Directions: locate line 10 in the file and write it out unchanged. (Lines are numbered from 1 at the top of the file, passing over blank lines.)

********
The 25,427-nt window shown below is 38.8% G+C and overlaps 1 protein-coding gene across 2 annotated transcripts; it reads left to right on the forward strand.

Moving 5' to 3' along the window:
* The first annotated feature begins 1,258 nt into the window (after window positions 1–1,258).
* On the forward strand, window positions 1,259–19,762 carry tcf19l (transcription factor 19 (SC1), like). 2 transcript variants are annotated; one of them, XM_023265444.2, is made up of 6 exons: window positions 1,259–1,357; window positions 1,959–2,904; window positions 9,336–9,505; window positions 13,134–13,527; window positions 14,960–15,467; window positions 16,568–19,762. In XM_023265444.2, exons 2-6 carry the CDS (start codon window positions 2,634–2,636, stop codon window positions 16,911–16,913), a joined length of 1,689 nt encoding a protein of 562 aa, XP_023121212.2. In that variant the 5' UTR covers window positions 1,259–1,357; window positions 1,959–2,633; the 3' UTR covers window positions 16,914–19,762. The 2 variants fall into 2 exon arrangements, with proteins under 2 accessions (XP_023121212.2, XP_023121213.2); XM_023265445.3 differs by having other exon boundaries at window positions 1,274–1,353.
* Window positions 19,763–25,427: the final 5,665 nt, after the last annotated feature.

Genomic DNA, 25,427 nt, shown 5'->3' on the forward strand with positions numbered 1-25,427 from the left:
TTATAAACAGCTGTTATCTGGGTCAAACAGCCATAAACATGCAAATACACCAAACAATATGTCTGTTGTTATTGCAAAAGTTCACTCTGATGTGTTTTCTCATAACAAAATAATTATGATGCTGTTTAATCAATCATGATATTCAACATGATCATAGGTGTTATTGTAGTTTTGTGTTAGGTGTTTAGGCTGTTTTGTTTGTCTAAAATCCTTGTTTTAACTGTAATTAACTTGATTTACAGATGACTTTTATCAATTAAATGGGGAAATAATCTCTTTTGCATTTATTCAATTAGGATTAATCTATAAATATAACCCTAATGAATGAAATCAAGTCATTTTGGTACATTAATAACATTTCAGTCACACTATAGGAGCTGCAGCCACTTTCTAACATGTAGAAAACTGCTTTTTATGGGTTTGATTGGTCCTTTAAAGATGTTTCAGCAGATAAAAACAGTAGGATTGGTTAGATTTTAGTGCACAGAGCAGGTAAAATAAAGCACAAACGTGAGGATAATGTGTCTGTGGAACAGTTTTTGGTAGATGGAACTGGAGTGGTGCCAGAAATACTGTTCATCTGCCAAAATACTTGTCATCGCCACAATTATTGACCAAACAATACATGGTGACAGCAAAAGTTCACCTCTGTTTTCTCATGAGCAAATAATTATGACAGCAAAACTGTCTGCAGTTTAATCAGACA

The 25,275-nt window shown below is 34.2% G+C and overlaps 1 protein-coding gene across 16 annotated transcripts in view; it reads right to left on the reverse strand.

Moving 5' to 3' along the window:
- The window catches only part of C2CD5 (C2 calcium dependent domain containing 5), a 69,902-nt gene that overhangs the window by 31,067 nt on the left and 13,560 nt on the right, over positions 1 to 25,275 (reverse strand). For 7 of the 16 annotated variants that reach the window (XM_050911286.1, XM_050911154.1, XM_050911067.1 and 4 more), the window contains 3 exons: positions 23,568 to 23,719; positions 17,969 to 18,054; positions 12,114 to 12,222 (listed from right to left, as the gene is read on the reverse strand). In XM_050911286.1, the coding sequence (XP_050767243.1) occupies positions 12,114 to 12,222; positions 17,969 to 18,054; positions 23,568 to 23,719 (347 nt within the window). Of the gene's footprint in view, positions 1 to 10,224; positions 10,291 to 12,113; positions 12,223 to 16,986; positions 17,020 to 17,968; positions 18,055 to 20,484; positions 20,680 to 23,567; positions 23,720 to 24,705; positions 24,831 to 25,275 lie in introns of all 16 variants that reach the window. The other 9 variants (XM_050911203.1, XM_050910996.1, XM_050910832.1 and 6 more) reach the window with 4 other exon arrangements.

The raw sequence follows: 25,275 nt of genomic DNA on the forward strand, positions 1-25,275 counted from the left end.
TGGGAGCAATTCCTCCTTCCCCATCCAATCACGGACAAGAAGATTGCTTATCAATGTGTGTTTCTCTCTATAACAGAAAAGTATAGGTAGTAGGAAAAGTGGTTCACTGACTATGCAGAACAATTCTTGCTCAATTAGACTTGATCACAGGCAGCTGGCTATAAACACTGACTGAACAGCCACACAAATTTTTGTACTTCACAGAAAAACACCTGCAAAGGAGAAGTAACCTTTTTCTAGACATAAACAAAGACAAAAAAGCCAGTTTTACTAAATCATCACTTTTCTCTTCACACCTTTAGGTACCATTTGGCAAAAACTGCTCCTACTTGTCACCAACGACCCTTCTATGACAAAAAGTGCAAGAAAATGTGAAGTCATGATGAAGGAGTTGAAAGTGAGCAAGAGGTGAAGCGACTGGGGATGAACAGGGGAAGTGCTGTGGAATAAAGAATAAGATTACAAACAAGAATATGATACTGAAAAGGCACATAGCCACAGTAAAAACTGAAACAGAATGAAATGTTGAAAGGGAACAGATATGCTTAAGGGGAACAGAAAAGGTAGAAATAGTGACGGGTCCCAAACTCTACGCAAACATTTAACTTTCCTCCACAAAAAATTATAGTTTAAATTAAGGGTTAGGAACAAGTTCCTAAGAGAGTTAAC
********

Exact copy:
- The window catches only part of C2CD5 (C2 calcium dependent domain containing 5), a 69,902-nt gene that overhangs the window by 31,067 nt on the left and 13,560 nt on the right, over positions 1 to 25,275 (reverse strand). For 7 of the 16 annotated variants that reach the window (XM_050911286.1, XM_050911154.1, XM_050911067.1 and 4 more), the window contains 3 exons: positions 23,568 to 23,719; positions 17,969 to 18,054; positions 12,114 to 12,222 (listed from right to left, as the gene is read on the reverse strand). In XM_050911286.1, the coding sequence (XP_050767243.1) occupies positions 12,114 to 12,222; positions 17,969 to 18,054; positions 23,568 to 23,719 (347 nt within the window). Of the gene's footprint in view, positions 1 to 10,224; positions 10,291 to 12,113; positions 12,223 to 16,986; positions 17,020 to 17,968; positions 18,055 to 20,484; positions 20,680 to 23,567; positions 23,720 to 24,705; positions 24,831 to 25,275 lie in introns of all 16 variants that reach the window. The other 9 variants (XM_050911203.1, XM_050910996.1, XM_050910832.1 and 6 more) reach the window with 4 other exon arrangements.